Letter to SMH: School libraries vital to fostering the love of literacy

6 08 2016
5 August 2016

   Dr Robyn Cox (‘‘Results won’t improve overnight’’, August 4) and Education Minister Adrian Piccoli (‘‘War of words over worth of Gonski model’’, August 4) are certainly both correct in stating that literacy and numeracy results take time to improve.

However, Dr Cox needs to go further in her opinion that more focus is needed regarding teacher professional development in knowledge about language and teaching strategies about reading.  

Why do we continually believe that literacy, taught as a standalone program in the classroom is the answer to increasing literacy standards? What happens to a student after leaving school, who may have improved their literacy level according to a standardised test, but who never develops an actual reading behaviour, enabling them to actually develop that love of story, to read critically and to believe that reading is an essential, valued endeavour?   Literacy programs must revolve around quality of story and the engagement of the reader.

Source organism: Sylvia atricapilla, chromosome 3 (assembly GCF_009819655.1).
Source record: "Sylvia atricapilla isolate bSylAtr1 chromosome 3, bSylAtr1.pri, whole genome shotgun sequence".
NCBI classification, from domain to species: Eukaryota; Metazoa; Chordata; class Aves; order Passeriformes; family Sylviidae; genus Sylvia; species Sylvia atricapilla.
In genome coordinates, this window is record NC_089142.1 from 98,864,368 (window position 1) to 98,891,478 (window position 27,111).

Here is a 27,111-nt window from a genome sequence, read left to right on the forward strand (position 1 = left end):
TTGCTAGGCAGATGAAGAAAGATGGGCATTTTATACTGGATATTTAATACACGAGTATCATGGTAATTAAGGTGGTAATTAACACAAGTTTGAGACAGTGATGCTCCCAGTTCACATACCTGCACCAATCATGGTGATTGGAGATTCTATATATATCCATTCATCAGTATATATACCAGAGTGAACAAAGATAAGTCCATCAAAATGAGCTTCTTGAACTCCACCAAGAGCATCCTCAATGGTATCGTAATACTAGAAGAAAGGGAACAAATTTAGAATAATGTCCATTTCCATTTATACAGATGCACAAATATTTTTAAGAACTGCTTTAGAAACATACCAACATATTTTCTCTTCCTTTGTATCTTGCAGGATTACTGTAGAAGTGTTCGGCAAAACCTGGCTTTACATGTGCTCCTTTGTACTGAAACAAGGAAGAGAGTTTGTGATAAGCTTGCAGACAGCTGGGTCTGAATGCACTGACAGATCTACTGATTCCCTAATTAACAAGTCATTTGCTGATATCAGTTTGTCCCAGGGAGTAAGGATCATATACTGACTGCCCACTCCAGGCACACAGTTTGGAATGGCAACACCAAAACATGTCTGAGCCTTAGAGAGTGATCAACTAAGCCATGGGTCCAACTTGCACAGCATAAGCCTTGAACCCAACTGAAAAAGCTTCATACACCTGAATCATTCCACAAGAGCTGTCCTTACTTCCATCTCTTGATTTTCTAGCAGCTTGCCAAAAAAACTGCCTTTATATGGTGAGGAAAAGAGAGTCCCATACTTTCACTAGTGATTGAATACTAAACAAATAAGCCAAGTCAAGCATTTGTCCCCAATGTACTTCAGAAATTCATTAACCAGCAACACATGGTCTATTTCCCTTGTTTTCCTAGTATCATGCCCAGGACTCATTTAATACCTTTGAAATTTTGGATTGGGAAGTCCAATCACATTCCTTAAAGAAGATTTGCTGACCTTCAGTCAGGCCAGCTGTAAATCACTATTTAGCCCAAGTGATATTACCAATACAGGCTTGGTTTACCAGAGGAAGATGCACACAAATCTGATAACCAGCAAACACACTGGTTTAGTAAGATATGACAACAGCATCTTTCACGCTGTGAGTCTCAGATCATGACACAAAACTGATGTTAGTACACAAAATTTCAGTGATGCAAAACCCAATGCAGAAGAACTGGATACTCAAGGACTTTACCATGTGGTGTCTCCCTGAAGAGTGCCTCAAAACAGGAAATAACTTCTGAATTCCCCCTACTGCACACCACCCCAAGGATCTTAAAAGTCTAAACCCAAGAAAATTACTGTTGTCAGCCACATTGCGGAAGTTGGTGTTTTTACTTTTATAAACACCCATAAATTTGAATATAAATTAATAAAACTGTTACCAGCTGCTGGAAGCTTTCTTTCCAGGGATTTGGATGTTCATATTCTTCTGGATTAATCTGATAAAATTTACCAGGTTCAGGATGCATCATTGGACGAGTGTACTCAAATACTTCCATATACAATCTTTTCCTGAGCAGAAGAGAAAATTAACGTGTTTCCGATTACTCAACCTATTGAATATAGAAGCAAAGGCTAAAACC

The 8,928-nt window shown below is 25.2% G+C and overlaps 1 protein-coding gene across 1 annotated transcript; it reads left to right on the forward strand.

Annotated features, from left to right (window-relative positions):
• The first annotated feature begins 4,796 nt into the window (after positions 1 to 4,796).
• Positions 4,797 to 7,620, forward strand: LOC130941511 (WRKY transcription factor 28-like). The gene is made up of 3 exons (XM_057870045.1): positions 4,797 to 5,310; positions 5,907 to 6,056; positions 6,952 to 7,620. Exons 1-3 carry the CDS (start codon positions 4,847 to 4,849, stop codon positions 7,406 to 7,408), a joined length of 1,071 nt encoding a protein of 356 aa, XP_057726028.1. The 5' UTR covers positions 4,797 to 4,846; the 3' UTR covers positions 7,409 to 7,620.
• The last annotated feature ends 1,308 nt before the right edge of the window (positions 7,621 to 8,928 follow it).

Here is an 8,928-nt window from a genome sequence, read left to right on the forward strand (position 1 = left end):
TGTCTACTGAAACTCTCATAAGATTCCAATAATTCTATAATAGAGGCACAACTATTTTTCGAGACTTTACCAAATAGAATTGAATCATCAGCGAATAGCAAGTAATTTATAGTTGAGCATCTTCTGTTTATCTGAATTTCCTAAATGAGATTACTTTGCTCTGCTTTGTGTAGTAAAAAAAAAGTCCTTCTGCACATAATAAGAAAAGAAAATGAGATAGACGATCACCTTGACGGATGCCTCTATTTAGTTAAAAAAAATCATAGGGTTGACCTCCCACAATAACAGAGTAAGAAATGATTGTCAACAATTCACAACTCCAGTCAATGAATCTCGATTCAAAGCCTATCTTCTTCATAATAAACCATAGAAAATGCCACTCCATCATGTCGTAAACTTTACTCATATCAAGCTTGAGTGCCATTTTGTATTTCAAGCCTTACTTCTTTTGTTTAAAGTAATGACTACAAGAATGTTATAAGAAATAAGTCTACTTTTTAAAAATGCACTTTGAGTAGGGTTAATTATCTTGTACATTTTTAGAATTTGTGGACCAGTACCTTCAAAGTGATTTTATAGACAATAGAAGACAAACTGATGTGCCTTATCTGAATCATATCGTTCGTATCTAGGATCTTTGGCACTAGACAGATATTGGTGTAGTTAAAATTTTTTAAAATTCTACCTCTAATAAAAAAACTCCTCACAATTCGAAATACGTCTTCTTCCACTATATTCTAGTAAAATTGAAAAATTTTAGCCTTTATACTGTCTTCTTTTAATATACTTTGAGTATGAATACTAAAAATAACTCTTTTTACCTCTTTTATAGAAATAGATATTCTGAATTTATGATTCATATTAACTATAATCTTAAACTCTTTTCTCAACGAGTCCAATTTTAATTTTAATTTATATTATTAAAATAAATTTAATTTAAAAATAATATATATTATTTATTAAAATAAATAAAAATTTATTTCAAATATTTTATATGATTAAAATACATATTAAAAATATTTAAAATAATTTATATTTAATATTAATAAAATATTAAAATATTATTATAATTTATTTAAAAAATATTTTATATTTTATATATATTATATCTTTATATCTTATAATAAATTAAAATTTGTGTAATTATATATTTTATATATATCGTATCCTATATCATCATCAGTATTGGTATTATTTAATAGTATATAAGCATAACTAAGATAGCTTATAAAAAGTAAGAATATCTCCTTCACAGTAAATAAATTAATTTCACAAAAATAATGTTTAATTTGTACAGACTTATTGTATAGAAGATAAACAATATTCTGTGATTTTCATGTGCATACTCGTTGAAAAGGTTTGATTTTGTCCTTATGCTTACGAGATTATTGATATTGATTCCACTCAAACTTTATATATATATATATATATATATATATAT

All schools have a library, but the quality of that library and its intrinsic value to a child’s engagement with reading is unfortunately in sharp decline.   The answer is staring Mr Birmingham et al in the face. Well resourced school libraries and a qualified teacher librarian working with classroom teachers (and even parents) in whole school reading (and writing) programs to develop a reading culture holds the key. Not only in improving the literacy results politicians are so focused on, but to set a child up with a lifelong behaviour of the joy and value of reading.  

Sharon McGuinness Thirroul


2015 Softlink Survey Results Published

13 04 2016

The sixth annual survey of Australian school libraries has expanded to include New Zealand Schools. The first survey was done to inform Softlink’s submission to the federal Inquiry into  School Libraries and Teacher Librarians in Australian Schools. Survey results are an invaluable source of information on school library staffing and budgets, to inform advocacy.